The guardians of the journalistic temple are terrified by the Pentagon’s plans for a 24-hour satellite news and information channel—nicknamed “C-SPAN Baghdad”—that would leapfrog the national networks by allowing local U.S. TV affiliates to broadcast interviews with U.S. authorities, official briefings, military ceremonies, and camel-pull contests (just kidding) directly from Iraq.
According to Mike Allen of the Washington Post, the administration believes U.S. media emphasize “violence and setbacks in occupied Iraq while playing down progress” and that the palliative is a C-SPAN Baghdad feeding happy news about Iraq to U.S. news consumers. Dorrance Smith, the Coalition Provisional Authority’s media maven, views C-SPAN Baghdad as a means to “get our message out without having to create an event and have it be covered by somebody and be seen through their filter,” as he put it to the New York Observer’s Joe Hagan, who broke the C-SPAN Baghdad story.
The program appears to have few fans so far in the U.S. press.
“I’m kind of appalled by it,” Charles Kravetz of the regional cable news outlet NECN told the Boston Globe. “I think it’s very troubling.”
“The Fourth Estate is independent and should remain so. As news providers, we should go there and see for ourselves,” added WBZ-TV news director Peter Brown.
“It’s certainly an attempt to influence the debate,” said ABC News Senior Vice President Paul Slavin to Hagan.
CNN’s Wolf Blitzer even uttered the “P” word in an interview with the Observer’s Hagan, asking if C-SPAN Baghdad could be construed as an effort by the government to propagandize Americans about the war. Well, think for yourself, Wolf! When the government starts disseminating its “message” to the United States with minimum filtering—that is, without independent news judgment, without editing, without commentary, and without verification—we’re definitely not talking about journalism. Confirming Blitzer’s worst fears, Hagan said that some U.S. news executives speaking privately (why not on the record?) regard the operation as “the seeds of a propaganda service.”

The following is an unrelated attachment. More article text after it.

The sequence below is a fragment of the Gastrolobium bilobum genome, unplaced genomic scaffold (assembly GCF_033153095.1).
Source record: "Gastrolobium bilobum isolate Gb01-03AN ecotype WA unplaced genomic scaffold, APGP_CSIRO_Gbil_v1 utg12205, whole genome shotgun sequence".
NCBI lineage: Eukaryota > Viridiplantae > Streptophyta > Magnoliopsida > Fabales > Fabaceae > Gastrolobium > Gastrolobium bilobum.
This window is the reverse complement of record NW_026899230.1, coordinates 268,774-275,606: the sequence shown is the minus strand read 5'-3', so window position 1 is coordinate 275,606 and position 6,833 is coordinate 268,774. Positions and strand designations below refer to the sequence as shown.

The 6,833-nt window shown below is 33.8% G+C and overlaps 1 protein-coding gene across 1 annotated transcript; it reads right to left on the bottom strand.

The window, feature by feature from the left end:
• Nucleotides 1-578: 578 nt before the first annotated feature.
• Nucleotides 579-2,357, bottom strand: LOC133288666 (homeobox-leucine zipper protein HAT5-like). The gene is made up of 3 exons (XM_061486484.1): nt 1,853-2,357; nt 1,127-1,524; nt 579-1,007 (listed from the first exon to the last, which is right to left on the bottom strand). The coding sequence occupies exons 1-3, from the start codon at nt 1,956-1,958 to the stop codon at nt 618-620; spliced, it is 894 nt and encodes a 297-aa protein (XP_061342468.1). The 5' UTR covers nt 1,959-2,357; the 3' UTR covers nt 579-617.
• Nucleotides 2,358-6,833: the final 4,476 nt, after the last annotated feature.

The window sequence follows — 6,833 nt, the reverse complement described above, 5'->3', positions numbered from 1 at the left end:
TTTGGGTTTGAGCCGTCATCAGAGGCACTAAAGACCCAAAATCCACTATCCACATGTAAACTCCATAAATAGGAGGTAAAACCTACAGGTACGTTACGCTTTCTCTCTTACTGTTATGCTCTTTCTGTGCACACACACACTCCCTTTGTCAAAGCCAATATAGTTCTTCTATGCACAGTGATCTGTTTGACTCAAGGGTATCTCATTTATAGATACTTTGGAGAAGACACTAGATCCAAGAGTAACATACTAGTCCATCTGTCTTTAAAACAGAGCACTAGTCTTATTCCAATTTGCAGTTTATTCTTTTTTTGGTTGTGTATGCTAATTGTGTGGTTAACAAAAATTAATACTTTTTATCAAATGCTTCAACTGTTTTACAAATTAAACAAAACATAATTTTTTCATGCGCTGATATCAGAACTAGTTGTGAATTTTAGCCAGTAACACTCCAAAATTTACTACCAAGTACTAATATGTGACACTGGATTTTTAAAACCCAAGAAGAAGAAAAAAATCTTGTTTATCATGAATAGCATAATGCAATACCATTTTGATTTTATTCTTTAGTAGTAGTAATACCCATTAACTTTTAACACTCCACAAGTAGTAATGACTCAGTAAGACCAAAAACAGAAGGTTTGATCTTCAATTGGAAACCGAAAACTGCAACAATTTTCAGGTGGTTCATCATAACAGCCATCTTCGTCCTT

C-SPAN Baghdad is obviously a propaganda play on the Bush administration’s part, engineered to give a soft-soap shine to news from a controversial part of the world. Yet why don’t I feel threatened by it? The U.S. government already propagandizes the public in a sub-rosa fashion by limiting access to vital information that should be public. It overclassifies documents, denies too many FOIA requests, aggressively deletes previously public information from federal Web sites, restricts access to decision-makers, filibusters at news conferences, punishes whistle-blowers, leaks convenient “scoops” to press corps toadies, demands that all requests for interviews be run through official press offices for vetting, just to begin the list. (For a stupendous investigative report on the Bush administration’s obsessive campaign to bury the public’s business in secrecy, see this cover story from the Dec. 22 issue of U.S. News & World Report.)
As much as it burns me to see taxpayer funds spent on a propaganda channel—why can’t they get the John D. and Catherine T. MacArthur Foundation to pay for it?—I’ll enjoy its launch because I know it’s going crash and burn. Why? For one thing, it will force the government to produce a compelling, coherent, consistent, and persuasive account of their programs, their debacles, and their triumphs. That’s no easy task, as any journalist can tell you. And does anybody believe that the supply of up-tempo briefings from Iraq, puff interviews with Ambassador Bremer, colorful military ceremonies, and folksy conversations with troops will create viewer demand? The real C-SPAN, which isn’t anybody’s flunky, attracts only 22 million Americans a week with three channels running 24-seven. How many viewers, given the choice between the official version of all things Iraq on a local news segment and an episode of Seinfeld, would opt for the propaganda feed?